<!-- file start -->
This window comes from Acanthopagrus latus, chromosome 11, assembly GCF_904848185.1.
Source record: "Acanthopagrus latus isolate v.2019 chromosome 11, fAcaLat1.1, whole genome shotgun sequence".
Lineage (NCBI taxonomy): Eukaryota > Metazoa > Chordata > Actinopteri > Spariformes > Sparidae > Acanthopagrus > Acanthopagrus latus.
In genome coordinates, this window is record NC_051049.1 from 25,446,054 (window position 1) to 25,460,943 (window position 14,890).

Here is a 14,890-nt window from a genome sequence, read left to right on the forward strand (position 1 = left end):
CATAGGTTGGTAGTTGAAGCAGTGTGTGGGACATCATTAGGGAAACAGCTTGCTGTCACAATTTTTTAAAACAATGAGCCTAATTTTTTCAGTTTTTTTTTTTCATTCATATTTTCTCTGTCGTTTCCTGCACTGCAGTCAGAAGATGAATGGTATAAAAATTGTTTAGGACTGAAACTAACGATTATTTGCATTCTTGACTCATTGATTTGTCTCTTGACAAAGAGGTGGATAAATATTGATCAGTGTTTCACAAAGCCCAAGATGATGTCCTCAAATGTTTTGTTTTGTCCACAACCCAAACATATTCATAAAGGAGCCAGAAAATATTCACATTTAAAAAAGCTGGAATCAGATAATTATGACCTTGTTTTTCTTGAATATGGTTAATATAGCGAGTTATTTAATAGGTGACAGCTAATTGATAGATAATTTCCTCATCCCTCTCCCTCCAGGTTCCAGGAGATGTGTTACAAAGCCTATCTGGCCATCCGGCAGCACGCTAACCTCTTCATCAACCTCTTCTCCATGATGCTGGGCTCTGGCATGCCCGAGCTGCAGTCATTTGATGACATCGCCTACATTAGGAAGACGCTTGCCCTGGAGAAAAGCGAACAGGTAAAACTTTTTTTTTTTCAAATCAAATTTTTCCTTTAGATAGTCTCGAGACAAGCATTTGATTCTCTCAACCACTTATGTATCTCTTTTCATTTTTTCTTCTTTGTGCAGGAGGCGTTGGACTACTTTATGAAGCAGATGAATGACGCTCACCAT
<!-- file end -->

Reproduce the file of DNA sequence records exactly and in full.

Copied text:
This window comes from Acanthopagrus latus, chromosome 11, assembly GCF_904848185.1.
Source record: "Acanthopagrus latus isolate v.2019 chromosome 11, fAcaLat1.1, whole genome shotgun sequence".
Lineage (NCBI taxonomy): Eukaryota > Metazoa > Chordata > Actinopteri > Spariformes > Sparidae > Acanthopagrus > Acanthopagrus latus.
In genome coordinates, this window is record NC_051049.1 from 25,446,054 (window position 1) to 25,460,943 (window position 14,890).

Here is a 14,890-nt window from a genome sequence, read left to right on the forward strand (position 1 = left end):
CATAGGTTGGTAGTTGAAGCAGTGTGTGGGACATCATTAGGGAAACAGCTTGCTGTCACAATTTTTTAAAACAATGAGCCTAATTTTTTCAGTTTTTTTTTTTCATTCATATTTTCTCTGTCGTTTCCTGCACTGCAGTCAGAAGATGAATGGTATAAAAATTGTTTAGGACTGAAACTAACGATTATTTGCATTCTTGACTCATTGATTTGTCTCTTGACAAAGAGGTGGATAAATATTGATCAGTGTTTCACAAAGCCCAAGATGATGTCCTCAAATGTTTTGTTTTGTCCACAACCCAAACATATTCATAAAGGAGCCAGAAAATATTCACATTTAAAAAAGCTGGAATCAGATAATTATGACCTTGTTTTTCTTGAATATGGTTAATATAGCGAGTTATTTAATAGGTGACAGCTAATTGATAGATAATTTCCTCATCCCTCTCCCTCCAGGTTCCAGGAGATGTGTTACAAAGCCTATCTGGCCATCCGGCAGCACGCTAACCTCTTCATCAACCTCTTCTCCATGATGCTGGGCTCTGGCATGCCCGAGCTGCAGTCATTTGATGACATCGCCTACATTAGGAAGACGCTTGCCCTGGAGAAAAGCGAACAGGTAAAACTTTTTTTTTTTCAAATCAAATTTTTCCTTTAGATAGTCTCGAGACAAGCATTTGATTCTCTCAACCACTTATGTATCTCTTTTCATTTTTTCTTCTTTGTGCAGGAGGCGTTGGACTACTTTATGAAGCAGATGAATGACGCTCACCAT